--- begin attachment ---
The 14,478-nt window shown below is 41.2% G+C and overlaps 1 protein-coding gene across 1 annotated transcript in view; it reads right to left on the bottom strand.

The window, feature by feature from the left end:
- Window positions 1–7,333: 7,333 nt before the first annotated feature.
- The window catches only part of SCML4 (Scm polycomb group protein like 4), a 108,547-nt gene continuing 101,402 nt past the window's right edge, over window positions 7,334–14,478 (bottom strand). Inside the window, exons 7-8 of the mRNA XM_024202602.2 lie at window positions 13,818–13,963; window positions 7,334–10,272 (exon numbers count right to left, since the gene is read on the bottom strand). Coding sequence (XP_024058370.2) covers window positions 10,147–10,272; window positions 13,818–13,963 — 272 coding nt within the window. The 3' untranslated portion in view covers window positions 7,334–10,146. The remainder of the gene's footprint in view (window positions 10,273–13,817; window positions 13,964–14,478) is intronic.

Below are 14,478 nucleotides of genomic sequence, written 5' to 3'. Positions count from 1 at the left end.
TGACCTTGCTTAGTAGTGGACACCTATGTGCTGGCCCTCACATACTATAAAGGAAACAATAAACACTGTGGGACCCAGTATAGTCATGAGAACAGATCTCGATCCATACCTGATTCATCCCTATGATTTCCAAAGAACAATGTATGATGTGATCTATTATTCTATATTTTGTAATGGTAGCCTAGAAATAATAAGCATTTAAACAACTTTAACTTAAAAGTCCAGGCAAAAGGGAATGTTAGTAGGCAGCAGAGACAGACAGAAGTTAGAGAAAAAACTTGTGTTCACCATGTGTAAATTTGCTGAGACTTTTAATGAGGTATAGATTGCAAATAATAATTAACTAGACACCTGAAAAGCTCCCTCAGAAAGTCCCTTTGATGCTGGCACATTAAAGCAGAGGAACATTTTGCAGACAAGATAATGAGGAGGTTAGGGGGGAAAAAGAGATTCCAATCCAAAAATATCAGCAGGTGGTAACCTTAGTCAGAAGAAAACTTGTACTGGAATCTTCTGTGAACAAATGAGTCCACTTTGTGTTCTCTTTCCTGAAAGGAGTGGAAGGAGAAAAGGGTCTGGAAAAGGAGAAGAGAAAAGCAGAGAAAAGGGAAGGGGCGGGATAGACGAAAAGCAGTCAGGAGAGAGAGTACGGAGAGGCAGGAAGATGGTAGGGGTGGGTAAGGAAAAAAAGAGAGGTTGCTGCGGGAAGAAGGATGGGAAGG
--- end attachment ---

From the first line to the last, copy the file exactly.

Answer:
The 14,478-nt window shown below is 41.2% G+C and overlaps 1 protein-coding gene across 1 annotated transcript in view; it reads right to left on the bottom strand.

The window, feature by feature from the left end:
- Window positions 1–7,333: 7,333 nt before the first annotated feature.
- The window catches only part of SCML4 (Scm polycomb group protein like 4), a 108,547-nt gene continuing 101,402 nt past the window's right edge, over window positions 7,334–14,478 (bottom strand). Inside the window, exons 7-8 of the mRNA XM_024202602.2 lie at window positions 13,818–13,963; window positions 7,334–10,272 (exon numbers count right to left, since the gene is read on the bottom strand). Coding sequence (XP_024058370.2) covers window positions 10,147–10,272; window positions 13,818–13,963 — 272 coding nt within the window. The 3' untranslated portion in view covers window positions 7,334–10,146. The remainder of the gene's footprint in view (window positions 10,273–13,817; window positions 13,964–14,478) is intronic.

Below are 14,478 nucleotides of genomic sequence, written 5' to 3'. Positions count from 1 at the left end.
TGACCTTGCTTAGTAGTGGACACCTATGTGCTGGCCCTCACATACTATAAAGGAAACAATAAACACTGTGGGACCCAGTATAGTCATGAGAACAGATCTCGATCCATACCTGATTCATCCCTATGATTTCCAAAGAACAATGTATGATGTGATCTATTATTCTATATTTTGTAATGGTAGCCTAGAAATAATAAGCATTTAAACAACTTTAACTTAAAAGTCCAGGCAAAAGGGAATGTTAGTAGGCAGCAGAGACAGACAGAAGTTAGAGAAAAAACTTGTGTTCACCATGTGTAAATTTGCTGAGACTTTTAATGAGGTATAGATTGCAAATAATAATTAACTAGACACCTGAAAAGCTCCCTCAGAAAGTCCCTTTGATGCTGGCACATTAAAGCAGAGGAACATTTTGCAGACAAGATAATGAGGAGGTTAGGGGGGAAAAAGAGATTCCAATCCAAAAATATCAGCAGGTGGTAACCTTAGTCAGAAGAAAACTTGTACTGGAATCTTCTGTGAACAAATGAGTCCACTTTGTGTTCTCTTTCCTGAAAGGAGTGGAAGGAGAAAAGGGTCTGGAAAAGGAGAAGAGAAAAGCAGAGAAAAGGGAAGGGGCGGGATAGACGAAAAGCAGTCAGGAGAGAGAGTACGGAGAGGCAGGAAGATGGTAGGGGTGGGTAAGGAAAAAAAGAGAGGTTGCTGCGGGAAGAAGGATGGGAAGG